05/13/2005 12:00AM

Race on Sunday, sale on Tuesday for two fillies


The advantage, or potential risk, of selling an active racehorse in Tuesday's Barretts May sale of 2-year-olds in training will be on display when Acceleration and Swiss Lady start in Sunday's $75,000 Nursery Stakes at Hollywood Park.

Swiss Lady won a two-furlong race at Santa Anita on April 14 and is Hip No. 337 in Tuesday's marathon sale in Pomona. Acceleration won a $40,000 claiming race for maidens at 4 1/2 furlongs at Hollywood Park on April 28.

A win or placing in the Nursery would enhance the value of either filly. A bad loss could lead to diminished interest.

Despite the risk, Kristin Mulhall, the consignor of Swiss Lady, feels there is an advantage to selling a juvenile prospect in May who has already started, as opposed to the more conventional method of displaying an unraced prospect in a pre-sale workout.

For Tuesday's sale, prerace workouts were scheduled for Friday and Sunday mornings over the five-eighths-mile track at Fairplex Park.

"If they can win, I think it improves what they can make" at the sale, Mulhall said. "When you preview them, it's hard to see what a horse can do on that small track."

Swiss Lady races for Juan Aguilar and trainer Peter Miller. The Swiss Yodeler filly started twice at Santa Anita, finishing second in a two-furlong race on March 30 and returning to win by three-quarters of a length.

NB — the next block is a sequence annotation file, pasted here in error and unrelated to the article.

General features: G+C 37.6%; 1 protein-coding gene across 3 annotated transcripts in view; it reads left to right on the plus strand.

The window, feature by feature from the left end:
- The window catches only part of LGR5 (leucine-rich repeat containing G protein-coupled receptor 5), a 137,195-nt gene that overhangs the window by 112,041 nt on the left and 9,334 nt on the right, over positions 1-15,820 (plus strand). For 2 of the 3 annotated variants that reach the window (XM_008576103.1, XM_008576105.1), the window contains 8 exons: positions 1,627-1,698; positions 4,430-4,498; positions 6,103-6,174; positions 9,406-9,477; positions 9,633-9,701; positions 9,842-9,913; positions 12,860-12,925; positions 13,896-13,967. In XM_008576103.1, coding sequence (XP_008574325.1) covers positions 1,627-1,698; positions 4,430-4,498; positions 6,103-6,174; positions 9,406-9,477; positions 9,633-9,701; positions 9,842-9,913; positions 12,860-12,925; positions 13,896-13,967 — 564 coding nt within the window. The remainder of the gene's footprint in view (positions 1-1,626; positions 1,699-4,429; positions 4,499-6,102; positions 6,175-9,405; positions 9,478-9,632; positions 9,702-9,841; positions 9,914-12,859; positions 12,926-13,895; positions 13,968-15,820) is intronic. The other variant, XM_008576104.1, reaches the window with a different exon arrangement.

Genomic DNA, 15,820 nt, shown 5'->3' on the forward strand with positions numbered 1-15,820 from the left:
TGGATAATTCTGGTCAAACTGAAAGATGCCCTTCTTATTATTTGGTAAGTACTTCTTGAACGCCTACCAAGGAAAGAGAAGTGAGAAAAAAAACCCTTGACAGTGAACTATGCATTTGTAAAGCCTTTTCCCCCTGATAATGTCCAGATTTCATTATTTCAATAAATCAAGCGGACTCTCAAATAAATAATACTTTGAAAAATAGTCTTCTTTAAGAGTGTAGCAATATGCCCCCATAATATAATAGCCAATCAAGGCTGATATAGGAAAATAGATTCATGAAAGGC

Mulhall projects that buyers will judge Swiss Lady off her performance in the Nursery Stakes at five furlongs.

"The two-furlong races really don't count, but a winner is a winner," Mulhall said. "But at Hollywood, you can see what they're all about and how they handle it."

Acceleration, a Vision and Verse filly, made her second start on April 28. She is owned by Jocelyn McKathan and is consigned by McKathan Farms.

As of Thursday, Acceleration and Swiss Lady were among 272 horses remaining in the sale after the withdrawal of 84 prospects.

Last year, the May sale set records for average and median. The average reached $37,371, a gain of 22.5 percent over 2003, while the median was $27,000. There were 189 horses sold in 2004, compared with 236 in 2003.

The sale-topper last year was a Belong to Me filly who sold for $350,000, one of 11 horses that sold for $100,000 or more.

Many horsemen will key their buying strategies off weekend workouts. Barretts president Gerald McMahon expects the sale to be near 2004 levels.

"This is our best May catalog ever," he said. "Last May was a real solid sale, and I hope that this one follows suit.

"It's a bread-and-butter market with some nice horses at the top. This is where northern and Southern California owners can really compete. We get some international buyers in March that make that difficult."

In past years, the May sale has offered such notable runners as Texcess, the champion 2-year-old statebred male of 2004; Yearly Report, the champion 3-year-old statebred filly of 2004; and Shadow of Illinois, who won the Grade 3 San Simeon Handicap at Santa Anita last month.

The sale has never been considered a boutique juvenile sale, partially because it is held in the spring and not late winter.

McMahon said he was discouraged by the disappointing results of the more esteemed Keeneland 2-year-olds in training sale last month, but thinks that Tuesday's sale may not be similarly affected.

"Anything like that is cause for concern, but that high-rent portion is dependent on a few individual [buyers]," he said. "Our May sale is $30,000 to $35,000 in average, and appeals to a broader reach of buyers."